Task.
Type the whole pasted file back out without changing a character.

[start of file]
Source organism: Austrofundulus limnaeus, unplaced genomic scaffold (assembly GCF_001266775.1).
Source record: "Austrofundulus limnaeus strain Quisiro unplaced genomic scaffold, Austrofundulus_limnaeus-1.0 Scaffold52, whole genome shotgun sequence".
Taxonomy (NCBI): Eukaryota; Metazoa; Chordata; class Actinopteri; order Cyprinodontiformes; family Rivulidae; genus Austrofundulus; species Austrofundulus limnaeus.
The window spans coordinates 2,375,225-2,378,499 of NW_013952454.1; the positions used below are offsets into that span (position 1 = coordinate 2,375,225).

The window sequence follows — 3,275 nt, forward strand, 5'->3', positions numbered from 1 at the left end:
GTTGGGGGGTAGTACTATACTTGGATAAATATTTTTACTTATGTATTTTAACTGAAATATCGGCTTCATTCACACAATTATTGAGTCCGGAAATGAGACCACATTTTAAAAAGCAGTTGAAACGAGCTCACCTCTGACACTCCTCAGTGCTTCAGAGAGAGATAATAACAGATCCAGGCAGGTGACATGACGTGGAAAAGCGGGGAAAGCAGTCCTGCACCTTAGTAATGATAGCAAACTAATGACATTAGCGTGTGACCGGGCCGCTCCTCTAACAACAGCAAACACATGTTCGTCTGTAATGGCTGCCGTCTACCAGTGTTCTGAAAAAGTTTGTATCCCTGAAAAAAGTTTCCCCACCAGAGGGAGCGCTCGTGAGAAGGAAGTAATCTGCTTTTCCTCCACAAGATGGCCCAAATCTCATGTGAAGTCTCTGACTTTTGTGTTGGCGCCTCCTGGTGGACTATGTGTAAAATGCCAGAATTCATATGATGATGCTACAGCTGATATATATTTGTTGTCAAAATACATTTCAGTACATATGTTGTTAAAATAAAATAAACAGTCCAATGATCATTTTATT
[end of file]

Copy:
Source organism: Austrofundulus limnaeus, unplaced genomic scaffold (assembly GCF_001266775.1).
Source record: "Austrofundulus limnaeus strain Quisiro unplaced genomic scaffold, Austrofundulus_limnaeus-1.0 Scaffold52, whole genome shotgun sequence".
Taxonomy (NCBI): Eukaryota; Metazoa; Chordata; class Actinopteri; order Cyprinodontiformes; family Rivulidae; genus Austrofundulus; species Austrofundulus limnaeus.
The window spans coordinates 2,375,225-2,378,499 of NW_013952454.1; the positions used below are offsets into that span (position 1 = coordinate 2,375,225).

The window sequence follows — 3,275 nt, forward strand, 5'->3', positions numbered from 1 at the left end:
GTTGGGGGGTAGTACTATACTTGGATAAATATTTTTACTTATGTATTTTAACTGAAATATCGGCTTCATTCACACAATTATTGAGTCCGGAAATGAGACCACATTTTAAAAAGCAGTTGAAACGAGCTCACCTCTGACACTCCTCAGTGCTTCAGAGAGAGATAATAACAGATCCAGGCAGGTGACATGACGTGGAAAAGCGGGGAAAGCAGTCCTGCACCTTAGTAATGATAGCAAACTAATGACATTAGCGTGTGACCGGGCCGCTCCTCTAACAACAGCAAACACATGTTCGTCTGTAATGGCTGCCGTCTACCAGTGTTCTGAAAAAGTTTGTATCCCTGAAAAAAGTTTCCCCACCAGAGGGAGCGCTCGTGAGAAGGAAGTAATCTGCTTTTCCTCCACAAGATGGCCCAAATCTCATGTGAAGTCTCTGACTTTTGTGTTGGCGCCTCCTGGTGGACTATGTGTAAAATGCCAGAATTCATATGATGATGCTACAGCTGATATATATTTGTTGTCAAAATACATTTCAGTACATATGTTGTTAAAATAAAATAAACAGTCCAATGATCATTTTATT